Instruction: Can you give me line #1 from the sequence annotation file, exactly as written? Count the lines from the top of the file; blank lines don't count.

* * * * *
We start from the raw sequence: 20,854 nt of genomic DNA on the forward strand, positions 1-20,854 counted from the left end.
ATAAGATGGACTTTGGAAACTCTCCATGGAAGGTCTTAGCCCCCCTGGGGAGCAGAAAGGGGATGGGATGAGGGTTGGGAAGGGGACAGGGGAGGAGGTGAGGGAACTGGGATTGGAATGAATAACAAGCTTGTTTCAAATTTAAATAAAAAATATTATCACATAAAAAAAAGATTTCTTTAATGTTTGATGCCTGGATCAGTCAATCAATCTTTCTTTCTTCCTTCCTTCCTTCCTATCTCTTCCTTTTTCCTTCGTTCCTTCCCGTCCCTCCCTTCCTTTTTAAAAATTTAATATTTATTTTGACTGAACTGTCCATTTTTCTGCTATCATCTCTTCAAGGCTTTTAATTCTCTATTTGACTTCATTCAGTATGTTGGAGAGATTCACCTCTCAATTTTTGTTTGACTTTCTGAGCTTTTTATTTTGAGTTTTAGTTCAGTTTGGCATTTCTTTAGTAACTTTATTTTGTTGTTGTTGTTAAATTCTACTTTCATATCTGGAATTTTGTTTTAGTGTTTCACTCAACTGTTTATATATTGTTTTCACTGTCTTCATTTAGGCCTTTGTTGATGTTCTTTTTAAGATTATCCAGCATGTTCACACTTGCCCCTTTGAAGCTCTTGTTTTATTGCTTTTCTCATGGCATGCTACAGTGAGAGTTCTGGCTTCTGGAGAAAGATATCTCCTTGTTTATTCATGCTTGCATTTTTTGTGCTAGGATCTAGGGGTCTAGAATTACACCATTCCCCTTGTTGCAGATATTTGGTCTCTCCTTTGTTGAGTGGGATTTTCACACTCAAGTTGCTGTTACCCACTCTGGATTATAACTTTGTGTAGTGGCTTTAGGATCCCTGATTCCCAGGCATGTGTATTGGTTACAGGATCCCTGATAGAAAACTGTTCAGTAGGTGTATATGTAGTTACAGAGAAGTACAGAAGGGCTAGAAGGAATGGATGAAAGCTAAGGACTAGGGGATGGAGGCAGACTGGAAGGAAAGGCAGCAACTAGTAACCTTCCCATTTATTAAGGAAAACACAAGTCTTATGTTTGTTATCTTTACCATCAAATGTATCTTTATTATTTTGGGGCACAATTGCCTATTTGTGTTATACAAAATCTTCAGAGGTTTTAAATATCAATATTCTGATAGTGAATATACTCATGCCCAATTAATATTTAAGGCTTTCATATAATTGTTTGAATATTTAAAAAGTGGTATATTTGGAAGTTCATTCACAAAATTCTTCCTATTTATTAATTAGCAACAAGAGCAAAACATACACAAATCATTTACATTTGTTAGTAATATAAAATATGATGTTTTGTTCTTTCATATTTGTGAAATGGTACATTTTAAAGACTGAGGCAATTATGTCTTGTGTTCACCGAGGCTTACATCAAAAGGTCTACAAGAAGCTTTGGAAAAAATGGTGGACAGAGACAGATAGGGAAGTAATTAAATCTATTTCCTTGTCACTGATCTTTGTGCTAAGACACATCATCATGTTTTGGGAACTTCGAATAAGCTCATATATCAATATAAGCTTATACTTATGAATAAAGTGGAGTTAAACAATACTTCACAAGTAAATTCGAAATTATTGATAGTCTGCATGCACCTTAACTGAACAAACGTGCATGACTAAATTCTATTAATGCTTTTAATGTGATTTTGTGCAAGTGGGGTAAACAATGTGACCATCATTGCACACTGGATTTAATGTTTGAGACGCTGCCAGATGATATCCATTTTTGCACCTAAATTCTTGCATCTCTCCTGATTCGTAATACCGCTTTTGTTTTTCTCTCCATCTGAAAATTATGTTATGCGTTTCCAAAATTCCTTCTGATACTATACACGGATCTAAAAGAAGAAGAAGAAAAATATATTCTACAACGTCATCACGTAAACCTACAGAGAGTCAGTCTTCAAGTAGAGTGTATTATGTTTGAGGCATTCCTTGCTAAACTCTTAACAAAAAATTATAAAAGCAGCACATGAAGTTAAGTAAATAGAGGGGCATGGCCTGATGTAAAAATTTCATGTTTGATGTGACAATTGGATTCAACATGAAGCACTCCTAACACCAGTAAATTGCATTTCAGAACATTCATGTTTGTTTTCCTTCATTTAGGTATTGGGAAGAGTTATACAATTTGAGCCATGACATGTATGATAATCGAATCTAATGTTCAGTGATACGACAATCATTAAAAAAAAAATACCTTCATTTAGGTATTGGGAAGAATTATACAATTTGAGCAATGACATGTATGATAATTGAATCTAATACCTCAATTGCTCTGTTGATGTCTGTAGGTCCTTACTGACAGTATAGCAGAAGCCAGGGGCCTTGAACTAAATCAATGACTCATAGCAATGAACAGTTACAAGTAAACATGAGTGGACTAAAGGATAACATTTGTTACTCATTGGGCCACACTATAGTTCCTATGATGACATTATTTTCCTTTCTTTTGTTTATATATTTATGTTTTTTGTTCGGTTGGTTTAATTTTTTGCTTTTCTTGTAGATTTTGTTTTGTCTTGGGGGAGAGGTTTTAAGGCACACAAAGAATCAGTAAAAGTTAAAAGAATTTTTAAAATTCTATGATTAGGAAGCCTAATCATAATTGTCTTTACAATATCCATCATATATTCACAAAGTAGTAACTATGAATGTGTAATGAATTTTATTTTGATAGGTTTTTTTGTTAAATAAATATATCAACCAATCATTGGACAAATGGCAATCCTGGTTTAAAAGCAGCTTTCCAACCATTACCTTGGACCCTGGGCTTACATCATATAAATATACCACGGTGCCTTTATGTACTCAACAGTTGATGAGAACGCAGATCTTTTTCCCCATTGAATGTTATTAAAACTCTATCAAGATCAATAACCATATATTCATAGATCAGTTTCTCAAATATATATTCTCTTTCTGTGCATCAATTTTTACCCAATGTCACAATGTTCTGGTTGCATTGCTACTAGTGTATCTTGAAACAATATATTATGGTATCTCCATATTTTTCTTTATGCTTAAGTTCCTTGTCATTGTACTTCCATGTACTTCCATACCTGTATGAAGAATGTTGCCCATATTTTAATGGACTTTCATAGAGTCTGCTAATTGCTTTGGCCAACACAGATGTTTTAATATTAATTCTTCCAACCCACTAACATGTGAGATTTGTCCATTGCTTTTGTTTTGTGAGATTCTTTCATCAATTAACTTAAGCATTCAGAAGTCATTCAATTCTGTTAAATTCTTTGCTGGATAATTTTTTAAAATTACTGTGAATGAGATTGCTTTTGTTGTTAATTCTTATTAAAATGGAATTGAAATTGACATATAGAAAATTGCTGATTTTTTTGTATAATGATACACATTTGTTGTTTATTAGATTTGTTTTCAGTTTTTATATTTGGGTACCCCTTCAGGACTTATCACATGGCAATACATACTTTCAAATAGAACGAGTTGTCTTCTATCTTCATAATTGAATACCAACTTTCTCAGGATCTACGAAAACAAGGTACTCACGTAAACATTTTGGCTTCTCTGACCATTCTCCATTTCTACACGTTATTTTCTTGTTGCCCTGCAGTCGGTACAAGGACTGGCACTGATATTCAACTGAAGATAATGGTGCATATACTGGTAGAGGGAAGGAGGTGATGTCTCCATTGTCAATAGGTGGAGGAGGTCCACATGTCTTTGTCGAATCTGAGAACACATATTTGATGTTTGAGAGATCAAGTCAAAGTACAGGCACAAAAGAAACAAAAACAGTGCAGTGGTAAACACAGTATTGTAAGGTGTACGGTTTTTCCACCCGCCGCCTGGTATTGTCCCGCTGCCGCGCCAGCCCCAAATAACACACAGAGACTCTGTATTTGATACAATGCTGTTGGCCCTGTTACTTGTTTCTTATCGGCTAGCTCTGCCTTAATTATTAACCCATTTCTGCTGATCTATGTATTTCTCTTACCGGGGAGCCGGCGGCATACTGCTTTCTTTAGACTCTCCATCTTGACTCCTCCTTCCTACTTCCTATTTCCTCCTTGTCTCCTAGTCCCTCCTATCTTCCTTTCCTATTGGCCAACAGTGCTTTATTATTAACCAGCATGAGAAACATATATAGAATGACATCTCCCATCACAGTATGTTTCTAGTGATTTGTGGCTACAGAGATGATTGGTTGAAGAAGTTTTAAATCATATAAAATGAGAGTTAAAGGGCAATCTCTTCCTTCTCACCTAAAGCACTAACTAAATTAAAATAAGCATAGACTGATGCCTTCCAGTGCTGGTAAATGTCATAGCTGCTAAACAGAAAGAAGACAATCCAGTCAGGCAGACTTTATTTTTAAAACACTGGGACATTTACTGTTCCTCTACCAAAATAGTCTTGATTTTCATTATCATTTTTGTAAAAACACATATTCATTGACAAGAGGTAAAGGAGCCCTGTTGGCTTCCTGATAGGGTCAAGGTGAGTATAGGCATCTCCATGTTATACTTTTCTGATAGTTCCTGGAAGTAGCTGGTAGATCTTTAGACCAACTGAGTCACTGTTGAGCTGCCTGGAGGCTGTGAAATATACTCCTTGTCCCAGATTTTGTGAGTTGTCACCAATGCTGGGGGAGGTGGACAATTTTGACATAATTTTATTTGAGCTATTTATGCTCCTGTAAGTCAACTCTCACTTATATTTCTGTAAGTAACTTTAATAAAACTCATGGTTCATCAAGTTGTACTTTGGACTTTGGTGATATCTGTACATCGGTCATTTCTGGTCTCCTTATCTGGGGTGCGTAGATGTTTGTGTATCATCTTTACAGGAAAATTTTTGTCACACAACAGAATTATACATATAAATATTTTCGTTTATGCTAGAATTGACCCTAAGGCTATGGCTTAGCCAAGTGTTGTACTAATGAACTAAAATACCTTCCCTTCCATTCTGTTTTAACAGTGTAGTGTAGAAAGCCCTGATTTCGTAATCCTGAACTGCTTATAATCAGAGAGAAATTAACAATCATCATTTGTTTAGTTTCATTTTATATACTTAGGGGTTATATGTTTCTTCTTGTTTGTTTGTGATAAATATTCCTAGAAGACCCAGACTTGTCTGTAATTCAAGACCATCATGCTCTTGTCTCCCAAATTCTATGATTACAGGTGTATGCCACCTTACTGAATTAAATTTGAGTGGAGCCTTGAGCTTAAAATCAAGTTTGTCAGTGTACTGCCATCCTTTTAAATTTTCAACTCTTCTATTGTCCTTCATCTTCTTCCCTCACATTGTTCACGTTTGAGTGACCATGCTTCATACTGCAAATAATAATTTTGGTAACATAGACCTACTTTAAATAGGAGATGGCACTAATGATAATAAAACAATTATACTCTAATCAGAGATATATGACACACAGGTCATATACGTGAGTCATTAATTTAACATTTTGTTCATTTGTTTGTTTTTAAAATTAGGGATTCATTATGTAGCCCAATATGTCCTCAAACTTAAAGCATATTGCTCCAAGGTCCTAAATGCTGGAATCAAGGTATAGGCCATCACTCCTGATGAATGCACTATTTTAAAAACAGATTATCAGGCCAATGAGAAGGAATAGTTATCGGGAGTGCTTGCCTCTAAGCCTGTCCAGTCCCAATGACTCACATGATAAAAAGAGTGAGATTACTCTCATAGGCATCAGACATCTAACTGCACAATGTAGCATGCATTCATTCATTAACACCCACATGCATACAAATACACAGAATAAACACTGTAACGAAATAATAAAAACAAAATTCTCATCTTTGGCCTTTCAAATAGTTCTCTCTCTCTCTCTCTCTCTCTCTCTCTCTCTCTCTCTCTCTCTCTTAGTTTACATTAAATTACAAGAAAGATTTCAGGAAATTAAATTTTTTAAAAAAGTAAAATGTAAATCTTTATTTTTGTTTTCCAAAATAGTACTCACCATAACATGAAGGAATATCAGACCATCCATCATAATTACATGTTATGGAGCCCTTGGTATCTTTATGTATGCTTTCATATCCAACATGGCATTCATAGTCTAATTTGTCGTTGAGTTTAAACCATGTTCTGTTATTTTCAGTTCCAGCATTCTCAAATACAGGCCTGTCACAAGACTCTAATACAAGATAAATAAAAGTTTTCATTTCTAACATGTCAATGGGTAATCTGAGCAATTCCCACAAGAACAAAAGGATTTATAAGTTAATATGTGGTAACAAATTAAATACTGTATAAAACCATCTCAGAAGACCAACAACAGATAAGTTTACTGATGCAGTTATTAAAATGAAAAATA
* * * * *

We start from the raw sequence: 20,854 nt of genomic DNA on the forward strand, positions 1-20,854 counted from the left end.